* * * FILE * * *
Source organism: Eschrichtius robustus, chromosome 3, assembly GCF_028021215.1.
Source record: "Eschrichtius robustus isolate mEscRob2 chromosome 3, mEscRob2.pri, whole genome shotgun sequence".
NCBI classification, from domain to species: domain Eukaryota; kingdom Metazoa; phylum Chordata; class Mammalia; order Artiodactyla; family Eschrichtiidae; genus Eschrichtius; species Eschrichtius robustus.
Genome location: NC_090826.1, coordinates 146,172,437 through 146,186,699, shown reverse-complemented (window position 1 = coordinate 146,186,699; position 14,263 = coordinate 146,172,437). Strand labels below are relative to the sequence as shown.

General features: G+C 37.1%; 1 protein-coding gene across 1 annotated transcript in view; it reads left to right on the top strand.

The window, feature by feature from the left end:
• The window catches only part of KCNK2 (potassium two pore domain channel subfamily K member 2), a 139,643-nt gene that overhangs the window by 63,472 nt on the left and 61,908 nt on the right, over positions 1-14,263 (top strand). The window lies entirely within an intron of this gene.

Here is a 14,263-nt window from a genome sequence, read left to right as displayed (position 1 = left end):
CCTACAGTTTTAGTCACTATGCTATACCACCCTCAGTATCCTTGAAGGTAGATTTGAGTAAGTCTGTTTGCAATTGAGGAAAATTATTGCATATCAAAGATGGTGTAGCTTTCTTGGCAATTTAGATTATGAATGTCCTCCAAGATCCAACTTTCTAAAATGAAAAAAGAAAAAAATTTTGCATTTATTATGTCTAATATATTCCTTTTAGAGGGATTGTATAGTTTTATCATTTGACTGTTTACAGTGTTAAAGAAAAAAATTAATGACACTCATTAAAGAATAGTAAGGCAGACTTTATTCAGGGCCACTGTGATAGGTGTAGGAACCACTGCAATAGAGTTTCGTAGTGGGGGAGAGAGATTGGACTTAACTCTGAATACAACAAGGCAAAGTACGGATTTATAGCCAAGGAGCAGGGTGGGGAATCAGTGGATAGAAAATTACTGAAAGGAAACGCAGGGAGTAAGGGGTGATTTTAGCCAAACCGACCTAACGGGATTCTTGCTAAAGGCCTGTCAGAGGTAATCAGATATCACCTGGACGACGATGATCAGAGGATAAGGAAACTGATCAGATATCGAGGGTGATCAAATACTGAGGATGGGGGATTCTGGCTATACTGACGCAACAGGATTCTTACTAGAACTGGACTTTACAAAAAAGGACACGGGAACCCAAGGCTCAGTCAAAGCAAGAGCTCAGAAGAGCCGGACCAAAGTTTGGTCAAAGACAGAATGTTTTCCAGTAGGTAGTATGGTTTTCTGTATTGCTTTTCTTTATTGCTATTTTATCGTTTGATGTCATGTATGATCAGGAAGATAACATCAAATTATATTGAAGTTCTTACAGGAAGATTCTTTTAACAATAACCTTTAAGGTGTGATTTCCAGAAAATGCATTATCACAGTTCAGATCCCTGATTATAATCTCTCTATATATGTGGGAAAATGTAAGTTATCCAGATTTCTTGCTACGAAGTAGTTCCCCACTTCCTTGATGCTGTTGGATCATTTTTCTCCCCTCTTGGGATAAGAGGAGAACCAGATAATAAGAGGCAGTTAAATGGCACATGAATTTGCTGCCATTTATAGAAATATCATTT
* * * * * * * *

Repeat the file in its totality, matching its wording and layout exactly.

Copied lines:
Source organism: Eschrichtius robustus, chromosome 3, assembly GCF_028021215.1.
Source record: "Eschrichtius robustus isolate mEscRob2 chromosome 3, mEscRob2.pri, whole genome shotgun sequence".
NCBI classification, from domain to species: domain Eukaryota; kingdom Metazoa; phylum Chordata; class Mammalia; order Artiodactyla; family Eschrichtiidae; genus Eschrichtius; species Eschrichtius robustus.
Genome location: NC_090826.1, coordinates 146,172,437 through 146,186,699, shown reverse-complemented (window position 1 = coordinate 146,186,699; position 14,263 = coordinate 146,172,437). Strand labels below are relative to the sequence as shown.

General features: G+C 37.1%; 1 protein-coding gene across 1 annotated transcript in view; it reads left to right on the top strand.

The window, feature by feature from the left end:
• The window catches only part of KCNK2 (potassium two pore domain channel subfamily K member 2), a 139,643-nt gene that overhangs the window by 63,472 nt on the left and 61,908 nt on the right, over positions 1-14,263 (top strand). The window lies entirely within an intron of this gene.

Here is a 14,263-nt window from a genome sequence, read left to right as displayed (position 1 = left end):
CCTACAGTTTTAGTCACTATGCTATACCACCCTCAGTATCCTTGAAGGTAGATTTGAGTAAGTCTGTTTGCAATTGAGGAAAATTATTGCATATCAAAGATGGTGTAGCTTTCTTGGCAATTTAGATTATGAATGTCCTCCAAGATCCAACTTTCTAAAATGAAAAAAGAAAAAAATTTTGCATTTATTATGTCTAATATATTCCTTTTAGAGGGATTGTATAGTTTTATCATTTGACTGTTTACAGTGTTAAAGAAAAAAATTAATGACACTCATTAAAGAATAGTAAGGCAGACTTTATTCAGGGCCACTGTGATAGGTGTAGGAACCACTGCAATAGAGTTTCGTAGTGGGGGAGAGAGATTGGACTTAACTCTGAATACAACAAGGCAAAGTACGGATTTATAGCCAAGGAGCAGGGTGGGGAATCAGTGGATAGAAAATTACTGAAAGGAAACGCAGGGAGTAAGGGGTGATTTTAGCCAAACCGACCTAACGGGATTCTTGCTAAAGGCCTGTCAGAGGTAATCAGATATCACCTGGACGACGATGATCAGAGGATAAGGAAACTGATCAGATATCGAGGGTGATCAAATACTGAGGATGGGGGATTCTGGCTATACTGACGCAACAGGATTCTTACTAGAACTGGACTTTACAAAAAAGGACACGGGAACCCAAGGCTCAGTCAAAGCAAGAGCTCAGAAGAGCCGGACCAAAGTTTGGTCAAAGACAGAATGTTTTCCAGTAGGTAGTATGGTTTTCTGTATTGCTTTTCTTTATTGCTATTTTATCGTTTGATGTCATGTATGATCAGGAAGATAACATCAAATTATATTGAAGTTCTTACAGGAAGATTCTTTTAACAATAACCTTTAAGGTGTGATTTCCAGAAAATGCATTATCACAGTTCAGATCCCTGATTATAATCTCTCTATATATGTGGGAAAATGTAAGTTATCCAGATTTCTTGCTACGAAGTAGTTCCCCACTTCCTTGATGCTGTTGGATCATTTTTCTCCCCTCTTGGGATAAGAGGAGAACCAGATAATAAGAGGCAGTTAAATGGCACATGAATTTGCTGCCATTTATAGAAATATCATTT